I'd get myself an actual Z80 or 6502 as well but those are also relatively expensive despite being so old. Ben Eater (YouTube) is doing a tutorial series on programming a 6502 from scratch using an EEPROM for RAM and working through all the documentation. He's also selling akit with all the parts, so if I save up I may consider getting one because 6502 is absolutely based and is what old gameboys used to use, so I could try to write something like a GB emulator (is it really emulation if I'm actually using the hardware?) or something.

Edit: Chatbot is stalking me, I'm sure of it.
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#3
The bot does this to everyone. I thought I had fixed it to be less intrusive. We're going to disable it soon.

Regarding parallax, that's more or less my thoughts exactly. I've long wanted to grab a Zilog Z80 and plug away with it. It's pretty powerful if you just need a basic microcontroller for some simple stuff on a hardware board. (My job actually uses a light switch board that is powered by a zilog Z80. It's an old building so this is no surprise. I'll have to upload a picture of its circuit board one of these days.)

Microcontrollers make it so much more accessible, however. You don't have to worry about setting up clock chips, ram chips, rom, etc. The pin-outs for the microprocessor itself are all handled by the Basic Stamp or the Arduino, and the interface that you see is altogether much simpler and easy to use.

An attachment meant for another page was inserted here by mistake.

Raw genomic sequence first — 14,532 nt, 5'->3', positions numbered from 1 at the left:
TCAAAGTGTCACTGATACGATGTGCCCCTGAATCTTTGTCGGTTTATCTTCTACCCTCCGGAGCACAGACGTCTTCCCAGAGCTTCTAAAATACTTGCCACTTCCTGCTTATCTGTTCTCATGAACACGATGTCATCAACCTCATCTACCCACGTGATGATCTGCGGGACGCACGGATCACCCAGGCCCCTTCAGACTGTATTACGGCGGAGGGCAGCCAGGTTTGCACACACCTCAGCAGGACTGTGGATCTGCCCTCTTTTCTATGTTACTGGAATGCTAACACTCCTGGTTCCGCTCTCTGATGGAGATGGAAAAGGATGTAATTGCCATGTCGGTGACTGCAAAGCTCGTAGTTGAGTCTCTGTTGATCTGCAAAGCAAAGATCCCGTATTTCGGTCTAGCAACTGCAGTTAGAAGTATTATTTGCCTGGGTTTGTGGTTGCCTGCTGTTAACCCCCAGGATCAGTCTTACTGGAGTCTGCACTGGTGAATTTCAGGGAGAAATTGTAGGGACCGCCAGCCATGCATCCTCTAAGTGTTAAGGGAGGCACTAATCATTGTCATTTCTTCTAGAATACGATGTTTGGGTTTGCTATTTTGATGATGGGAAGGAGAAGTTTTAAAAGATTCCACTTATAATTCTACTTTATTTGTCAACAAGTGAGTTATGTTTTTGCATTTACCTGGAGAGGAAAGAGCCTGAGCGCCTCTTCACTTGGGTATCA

That said, it takes the fun out of it a little. I'm designing a little 8 bit CPU in verilog as a side project, and the low-level details can be fun, until you have to wire it all together on a physical board. Finna
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#4
Ah yes, the zed80 ?, you know it was the zilog zed80 that started the British microcomputer revolution and was used in the zxspectrum, (Zed ex spectrum)
That and the Motorola 68000, which would later be used in the msx line of computers as well as the Sega Genesis.

What's fascinating though is that both of these chips are still being produced and with a bit of effort you could diy a zx spectrum these days lol.

As for parralax and propeller.... I've not had the luxury of coming across them.
"I reject your reality and subsitute my own." - Adam Savage, Mythbusters
[Image: 5.jpg]
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#5
(March 5th, 2020 at 1:41 AM)SpookyZalost Wrote: Ah yes, the zed80 ?, you know it was the zilog zed80 that started the British microcomputer revolution and was used in the zxspectrum, (Zed ex spectrum)
That and the Motorola 68000, which would later be used in the msx line of computers as well as the Sega Genesis.

What's fascinating though is that both of these chips are still being produced and with a bit of effort you could diy a zx spectrum these days lol.

As for parralax and propeller.... I've not had the luxury of coming across them.

You might find this interesting:
https://collapseos.org/
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#6
They were very smart supporting BOTH Z80's and AVRs. The AVR lineup is basically similar to a Z80, but clocked way higher. It's an 8 bit CPU designed to modern standards... and I would use one for a retro rig other than the fact that it takes the retro part out of the equation.